Already a fan of the A&E program Intervention, it only seemed natural that sooner or later I would find myself recording an episode of another A&E classic, Hoarders. Myself being such an OCD neat freak the concept of living in an utter state of disaster shocks, and amazes me. Yet my fascination transformed to true empathy after watching a recent episode.
This episode stuck with me because of a woman named Jill. On the surface her condition seems absolutely deplorable, and yes of course is, I can see it as well as you can, but the root of her compulsion to hoard food hit me. Jill suffered at one time from EXTREME poverty, where the simple task of feeding herself and her son was nearly impossible. As a result of living on the brink of starvation for as long as she did, Jill now is physically incapable of parting with food. If there is a sale she buys in bulk, and even if something has passed its expiation date by YEARS she is unable to part with it. Even rotting pumpkins on the floor of her living room can be salvaged, seeds harvested, planted at another time to bring again the gift of sustenance.
I say that I empathize with her sensitivity to food because while I was unemployed food was one of the biggest sources of fear and anxiety plaguing my daily life. I dreaded going to the grocery store because I knew the moment I walked in the door I would be hit with the compulsion to BUY. FEED YOURSELF. STOP DEPRIVING YOURSELF OF FOOD NOW! Yet, there was no money. My unemployment checks didn’t allow for me to pay my bills let alone eat in a healthy manner. My grocery lists were pitiful, and more times than I care to admit I walked out of the store and cried. Cried because all I wanted was to make a normal meal. One with a protein, a veggie, and maybe if I was lucky a carb. I had attempted to give up lunch entirely, and I would continue to eat items that were expired as long as the taste ‘remained.’ The amount of times I had popcorn for dinner can’t have been healthy, and I knew this, but I literally had no other options.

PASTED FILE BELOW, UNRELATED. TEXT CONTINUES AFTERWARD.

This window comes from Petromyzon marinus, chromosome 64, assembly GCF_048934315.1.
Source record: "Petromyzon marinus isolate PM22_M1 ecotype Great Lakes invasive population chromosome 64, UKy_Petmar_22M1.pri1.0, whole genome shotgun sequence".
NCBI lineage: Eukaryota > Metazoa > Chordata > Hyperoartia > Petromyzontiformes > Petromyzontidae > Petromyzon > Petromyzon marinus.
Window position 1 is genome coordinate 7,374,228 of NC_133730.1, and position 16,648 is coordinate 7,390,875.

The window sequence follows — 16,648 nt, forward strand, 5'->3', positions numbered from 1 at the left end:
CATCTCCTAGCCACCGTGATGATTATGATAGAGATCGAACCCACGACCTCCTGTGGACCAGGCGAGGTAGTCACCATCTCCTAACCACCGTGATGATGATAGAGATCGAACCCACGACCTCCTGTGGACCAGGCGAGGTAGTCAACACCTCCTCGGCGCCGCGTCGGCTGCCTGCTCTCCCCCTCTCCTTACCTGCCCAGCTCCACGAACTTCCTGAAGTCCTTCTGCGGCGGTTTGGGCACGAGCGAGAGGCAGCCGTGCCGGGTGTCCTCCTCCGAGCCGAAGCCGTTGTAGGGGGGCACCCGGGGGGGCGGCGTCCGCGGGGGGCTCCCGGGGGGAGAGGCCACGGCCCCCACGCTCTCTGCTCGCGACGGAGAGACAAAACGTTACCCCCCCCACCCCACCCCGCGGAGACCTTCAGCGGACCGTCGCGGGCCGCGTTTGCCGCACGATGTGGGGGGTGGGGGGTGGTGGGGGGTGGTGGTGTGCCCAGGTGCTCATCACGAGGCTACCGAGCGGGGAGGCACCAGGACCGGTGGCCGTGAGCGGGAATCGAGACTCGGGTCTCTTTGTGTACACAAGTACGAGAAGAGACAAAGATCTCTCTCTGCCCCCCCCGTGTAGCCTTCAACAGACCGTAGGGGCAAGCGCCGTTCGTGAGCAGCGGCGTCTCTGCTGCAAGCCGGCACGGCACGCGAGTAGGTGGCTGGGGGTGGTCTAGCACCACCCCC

Once Adam and I moved in together the strain of rent was removed from my unemployed worries, but to keep from being total dead weight I asked if I might carry our food costs. It felt like the least I could do seeing as I wasn’t working, or contributing to hardly anything in our lives. Here I was, living with my boyfriend for the first time and I wanted to make him fabulous meals, bake, spend my free time creating dinners that would show my appreciation for all he had done, thank him for helping me. Yet as I wandered the aisles it was still just as desolate as before. In the beginning I depleted huge chucks of my emergency savings to simply provide us with decent meals. It was one thing to ask myself to go without lunch, it was one thing to eat popcorn and crackers for dinner, but how could I ask him to come along on this journey with me? I felt that wasn’t what he signed up for when he asked me to move in.
After many tearful conversations I agreed to fight the urge to feed us well. That wonderful man told me that Mac-n-Cheese would do, that hot dog sandwiches would be ok until we got to a better place. I loved him all the more for not shaming me for my inadequacies.
Even now that I finally have a job again, the grocery store is still a very dangerous place, but for a different reason. I always have a list, a very strict list, with preplanned meals and notes to myself, including things like, “DO NOT DEVIATE FROM THE PLAN!” Without fail items will call to me from the shelf. Items I don’t even want, meals I have no intention to make, things we’ll never be able to eat before they go bad, and before I know it I’ve hoarded. I’ve walked out of the grocery store with twice as much food as Adam and I could EVER eat in a single week all because I finally COULD.
The only difference between myself and Jill is that I still have the know-how to throw the rotten food we don’t eat away. I’m no where near her magnitude of course, and I doubt I would ever become like Jill, but I understand her panic. I knew that fear in her eyes, I know all too well the impulse to buy so you know you’ll never again have to go without.